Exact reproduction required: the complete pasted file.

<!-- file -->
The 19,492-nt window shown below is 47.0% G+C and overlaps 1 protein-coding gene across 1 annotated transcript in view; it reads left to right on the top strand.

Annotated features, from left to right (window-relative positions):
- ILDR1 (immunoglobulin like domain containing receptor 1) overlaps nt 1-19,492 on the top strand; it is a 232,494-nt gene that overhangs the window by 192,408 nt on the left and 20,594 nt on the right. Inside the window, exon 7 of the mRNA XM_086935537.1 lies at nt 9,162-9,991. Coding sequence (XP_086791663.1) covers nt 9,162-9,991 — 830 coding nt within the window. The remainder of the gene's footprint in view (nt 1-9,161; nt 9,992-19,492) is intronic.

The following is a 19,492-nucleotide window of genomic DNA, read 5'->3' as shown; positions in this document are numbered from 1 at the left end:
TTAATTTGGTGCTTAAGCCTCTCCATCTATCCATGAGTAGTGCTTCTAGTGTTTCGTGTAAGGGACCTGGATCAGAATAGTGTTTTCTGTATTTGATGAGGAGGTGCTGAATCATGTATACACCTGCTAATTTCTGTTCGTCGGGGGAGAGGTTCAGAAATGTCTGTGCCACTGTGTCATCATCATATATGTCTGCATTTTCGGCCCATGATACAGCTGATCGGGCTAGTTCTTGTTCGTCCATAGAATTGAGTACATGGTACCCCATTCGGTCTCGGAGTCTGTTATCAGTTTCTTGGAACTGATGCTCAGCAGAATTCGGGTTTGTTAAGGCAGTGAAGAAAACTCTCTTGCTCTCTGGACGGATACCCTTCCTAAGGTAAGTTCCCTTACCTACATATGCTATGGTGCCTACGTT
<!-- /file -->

The 19,492-nt window shown below is 47.0% G+C and overlaps 1 protein-coding gene across 1 annotated transcript in view; it reads left to right on the top strand.

Annotated features, from left to right (window-relative positions):
- ILDR1 (immunoglobulin like domain containing receptor 1) overlaps nt 1-19,492 on the top strand; it is a 232,494-nt gene that overhangs the window by 192,408 nt on the left and 20,594 nt on the right. Inside the window, exon 7 of the mRNA XM_086935537.1 lies at nt 9,162-9,991. Coding sequence (XP_086791663.1) covers nt 9,162-9,991 — 830 coding nt within the window. The remainder of the gene's footprint in view (nt 1-9,161; nt 9,992-19,492) is intronic.

The following is a 19,492-nucleotide window of genomic DNA, read 5'->3' as shown; positions in this document are numbered from 1 at the left end:
TTAATTTGGTGCTTAAGCCTCTCCATCTATCCATGAGTAGTGCTTCTAGTGTTTCGTGTAAGGGACCTGGATCAGAATAGTGTTTTCTGTATTTGATGAGGAGGTGCTGAATCATGTATACACCTGCTAATTTCTGTTCGTCGGGGGAGAGGTTCAGAAATGTCTGTGCCACTGTGTCATCATCATATATGTCTGCATTTTCGGCCCATGATACAGCTGATCGGGCTAGTTCTTGTTCGTCCATAGAATTGAGTACATGGTACCCCATTCGGTCTCGGAGTCTGTTATCAGTTTCTTGGAACTGATGCTCAGCAGAATTCGGGTTTGTTAAGGCAGTGAAGAAAACTCTCTTGCTCTCTGGACGGATACCCTTCCTAAGGTAAGTTCCCTTACCTACATATGCTATGGTGCCTACGTT